Eat healthy when you breastfeed so your kids develop a taste for vegetables and fruits. If you don't breastfeed, try to make some of your baby's first foods yourself at home in a blender so your children get a taste of fresh, whole foods early on. Fruits are an easy place to start with most kids. You do not have to make ALL their food. Who has time? Just make what you can. It will develop their palate so they enjoy these flavors.
2. Teach your children about healthy eating and foods that make them strong.
Do collages and have your kids cut out foods that are healthy vs. less healthy or junk food choices. Teach them that it's ok to indulge in treats, but that treats are just that - TREATS. They are not FOOD. Food nourishes and heals the body. Treats do nothing. My son eats candy, but he knows that's not what makes him grow and be strong.
This activity has a an added bonus. It helps you work with your kids on hand eye coordination. ;)
3. Create and environment that encourages your kids to try new things.
Keep fruits in a bowl on the kitchen table. Take your kids shopping with you to farm markets and produce sections. Let them pick out two things for dinner - one thing from the section of your choice (hopefully, the produce section.), one from the section of theirs. If they pick potato chips, serve them. Just use the time to teach portion control. Measure out the serving size on the bag and teach your kids to read the label. Talk with them about calories and fat, etc. Use wikipedia to give you more information or have your kids do an internet search to see what they can find and share with the family after dinner.
(This works well with kids who are a little older and may not have the healthy eating foundation.)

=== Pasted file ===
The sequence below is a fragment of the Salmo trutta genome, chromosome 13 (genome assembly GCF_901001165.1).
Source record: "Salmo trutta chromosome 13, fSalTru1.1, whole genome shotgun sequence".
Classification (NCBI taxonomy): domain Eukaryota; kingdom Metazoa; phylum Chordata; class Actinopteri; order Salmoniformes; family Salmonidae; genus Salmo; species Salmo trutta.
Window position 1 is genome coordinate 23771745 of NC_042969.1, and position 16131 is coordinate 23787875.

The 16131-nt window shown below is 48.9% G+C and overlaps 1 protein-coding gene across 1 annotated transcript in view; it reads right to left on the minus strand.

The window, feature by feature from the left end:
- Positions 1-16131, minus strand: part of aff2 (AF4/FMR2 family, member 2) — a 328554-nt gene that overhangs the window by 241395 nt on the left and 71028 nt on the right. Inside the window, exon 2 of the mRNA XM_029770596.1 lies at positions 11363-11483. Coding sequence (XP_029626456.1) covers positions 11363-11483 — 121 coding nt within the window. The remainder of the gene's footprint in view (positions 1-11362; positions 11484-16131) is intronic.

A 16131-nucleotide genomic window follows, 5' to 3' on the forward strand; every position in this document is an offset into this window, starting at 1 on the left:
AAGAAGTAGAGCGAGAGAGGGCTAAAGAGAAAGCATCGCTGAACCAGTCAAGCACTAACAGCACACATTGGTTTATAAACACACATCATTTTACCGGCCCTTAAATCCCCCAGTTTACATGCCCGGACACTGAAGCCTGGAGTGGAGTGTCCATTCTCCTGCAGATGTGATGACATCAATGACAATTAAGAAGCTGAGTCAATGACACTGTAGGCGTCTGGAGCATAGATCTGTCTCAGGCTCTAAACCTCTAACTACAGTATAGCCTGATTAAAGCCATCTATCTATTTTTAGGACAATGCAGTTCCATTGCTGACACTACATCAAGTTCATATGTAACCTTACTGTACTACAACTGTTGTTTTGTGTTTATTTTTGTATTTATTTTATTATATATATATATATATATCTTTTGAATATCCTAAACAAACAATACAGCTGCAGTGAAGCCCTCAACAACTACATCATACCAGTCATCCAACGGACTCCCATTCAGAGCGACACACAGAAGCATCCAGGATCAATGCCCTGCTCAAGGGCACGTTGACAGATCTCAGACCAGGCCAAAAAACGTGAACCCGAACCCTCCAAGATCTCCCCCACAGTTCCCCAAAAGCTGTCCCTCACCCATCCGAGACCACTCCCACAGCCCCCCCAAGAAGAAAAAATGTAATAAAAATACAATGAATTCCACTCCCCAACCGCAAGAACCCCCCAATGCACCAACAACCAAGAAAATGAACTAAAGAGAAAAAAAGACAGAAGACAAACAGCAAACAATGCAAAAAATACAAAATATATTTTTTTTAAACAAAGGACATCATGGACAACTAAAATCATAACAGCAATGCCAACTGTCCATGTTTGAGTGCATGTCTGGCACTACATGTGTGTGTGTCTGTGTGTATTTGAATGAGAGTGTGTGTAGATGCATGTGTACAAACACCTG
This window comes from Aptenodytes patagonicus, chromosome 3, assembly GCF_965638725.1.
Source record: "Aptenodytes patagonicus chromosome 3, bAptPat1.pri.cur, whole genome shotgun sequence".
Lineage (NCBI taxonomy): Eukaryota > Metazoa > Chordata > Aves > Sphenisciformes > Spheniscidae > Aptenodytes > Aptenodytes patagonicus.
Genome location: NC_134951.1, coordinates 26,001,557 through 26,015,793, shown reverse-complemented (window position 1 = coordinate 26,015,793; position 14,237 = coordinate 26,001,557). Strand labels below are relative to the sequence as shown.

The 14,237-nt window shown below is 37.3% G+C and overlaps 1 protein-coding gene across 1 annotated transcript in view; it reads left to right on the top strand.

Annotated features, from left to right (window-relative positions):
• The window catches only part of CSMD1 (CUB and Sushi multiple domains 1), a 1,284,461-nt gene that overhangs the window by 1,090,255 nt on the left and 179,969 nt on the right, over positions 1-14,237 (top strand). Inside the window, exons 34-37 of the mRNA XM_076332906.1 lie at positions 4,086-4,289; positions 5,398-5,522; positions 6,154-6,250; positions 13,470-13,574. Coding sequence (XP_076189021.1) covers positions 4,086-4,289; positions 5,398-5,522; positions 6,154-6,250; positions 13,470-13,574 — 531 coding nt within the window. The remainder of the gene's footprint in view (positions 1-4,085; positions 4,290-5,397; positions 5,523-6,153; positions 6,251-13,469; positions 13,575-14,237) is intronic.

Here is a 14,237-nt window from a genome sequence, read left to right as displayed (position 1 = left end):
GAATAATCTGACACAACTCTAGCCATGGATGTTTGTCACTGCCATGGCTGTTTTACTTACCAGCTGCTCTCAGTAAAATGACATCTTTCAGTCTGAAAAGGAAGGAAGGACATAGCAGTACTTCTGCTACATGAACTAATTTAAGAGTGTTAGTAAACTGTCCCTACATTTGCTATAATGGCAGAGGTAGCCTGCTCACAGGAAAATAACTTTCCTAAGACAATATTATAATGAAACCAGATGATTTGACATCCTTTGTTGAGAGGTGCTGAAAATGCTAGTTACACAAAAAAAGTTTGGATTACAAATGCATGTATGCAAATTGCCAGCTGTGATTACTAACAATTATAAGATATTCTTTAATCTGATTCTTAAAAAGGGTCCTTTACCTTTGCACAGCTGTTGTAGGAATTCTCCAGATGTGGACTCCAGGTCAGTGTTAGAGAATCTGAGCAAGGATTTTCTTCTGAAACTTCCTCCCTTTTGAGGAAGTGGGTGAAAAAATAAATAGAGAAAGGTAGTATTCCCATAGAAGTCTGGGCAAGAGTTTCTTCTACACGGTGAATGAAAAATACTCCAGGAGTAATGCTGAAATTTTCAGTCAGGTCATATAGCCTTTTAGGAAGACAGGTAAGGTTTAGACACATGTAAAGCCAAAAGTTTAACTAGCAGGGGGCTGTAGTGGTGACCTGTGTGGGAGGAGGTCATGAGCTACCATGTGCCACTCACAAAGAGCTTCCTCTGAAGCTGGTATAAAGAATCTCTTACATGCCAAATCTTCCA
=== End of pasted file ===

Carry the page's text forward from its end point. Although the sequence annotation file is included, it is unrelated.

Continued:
4. BE THE PARENT
Stop trying to be your kid's best friend by letting them do whatever they want. As a parent you have to make rules to keep order and to protect your kids. As a friend you have a responsibility to not lead them into harms way.
In our house the rule is you have to at least TRY new foods. "You don't have to love it, but you have to try." This gives kids an out if they don't want to eat something and keeps dinner from turning into a negative scene or a fight. And honor your word, if they don't like it, let it go. Seriously. Kids often say they do not like something that they have never even eaten. You do not have to force feed your kids, but make a rule that has them at least take 1-3 bites of things that you know are good for them. That at least gets one bite of broccoli down. LOL
5. Work WITH your kids.
Find a healthy activity that they like to do and find a healthy food that they like to eat, and then do that and serve that----ALOT!
The playground used to be our mainstay. Now my son hikes, runs and climbs. If they will only do one thing, then just do it. At some point their tastes will grow. It's the nature of kids to expand. For years we had organic corn as a mainstay at dinner time because it's what my son would eat. Hey, it's better than potato chips!
Thanks for reading.